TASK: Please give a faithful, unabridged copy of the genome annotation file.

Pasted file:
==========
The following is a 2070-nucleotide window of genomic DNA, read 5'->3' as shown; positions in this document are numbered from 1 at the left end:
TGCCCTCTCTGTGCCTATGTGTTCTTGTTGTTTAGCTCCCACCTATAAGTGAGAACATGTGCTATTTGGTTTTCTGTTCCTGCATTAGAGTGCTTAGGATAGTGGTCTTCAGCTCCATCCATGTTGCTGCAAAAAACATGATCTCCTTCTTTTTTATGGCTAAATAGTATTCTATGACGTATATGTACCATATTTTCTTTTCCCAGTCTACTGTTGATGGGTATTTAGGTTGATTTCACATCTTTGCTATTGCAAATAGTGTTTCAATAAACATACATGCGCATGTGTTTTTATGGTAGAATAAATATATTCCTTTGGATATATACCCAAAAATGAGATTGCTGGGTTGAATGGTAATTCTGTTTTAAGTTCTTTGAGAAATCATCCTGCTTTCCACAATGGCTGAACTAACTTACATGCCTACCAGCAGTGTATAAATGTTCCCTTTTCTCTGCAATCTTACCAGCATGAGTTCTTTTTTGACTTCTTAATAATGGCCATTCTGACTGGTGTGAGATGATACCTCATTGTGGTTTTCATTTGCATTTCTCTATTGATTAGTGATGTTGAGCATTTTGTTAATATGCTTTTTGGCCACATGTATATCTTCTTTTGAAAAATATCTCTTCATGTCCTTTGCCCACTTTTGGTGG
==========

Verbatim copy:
The following is a 2070-nucleotide window of genomic DNA, read 5'->3' as shown; positions in this document are numbered from 1 at the left end:
TGCCCTCTCTGTGCCTATGTGTTCTTGTTGTTTAGCTCCCACCTATAAGTGAGAACATGTGCTATTTGGTTTTCTGTTCCTGCATTAGAGTGCTTAGGATAGTGGTCTTCAGCTCCATCCATGTTGCTGCAAAAAACATGATCTCCTTCTTTTTTATGGCTAAATAGTATTCTATGACGTATATGTACCATATTTTCTTTTCCCAGTCTACTGTTGATGGGTATTTAGGTTGATTTCACATCTTTGCTATTGCAAATAGTGTTTCAATAAACATACATGCGCATGTGTTTTTATGGTAGAATAAATATATTCCTTTGGATATATACCCAAAAATGAGATTGCTGGGTTGAATGGTAATTCTGTTTTAAGTTCTTTGAGAAATCATCCTGCTTTCCACAATGGCTGAACTAACTTACATGCCTACCAGCAGTGTATAAATGTTCCCTTTTCTCTGCAATCTTACCAGCATGAGTTCTTTTTTGACTTCTTAATAATGGCCATTCTGACTGGTGTGAGATGATACCTCATTGTGGTTTTCATTTGCATTTCTCTATTGATTAGTGATGTTGAGCATTTTGTTAATATGCTTTTTGGCCACATGTATATCTTCTTTTGAAAAATATCTCTTCATGTCCTTTGCCCACTTTTGGTGG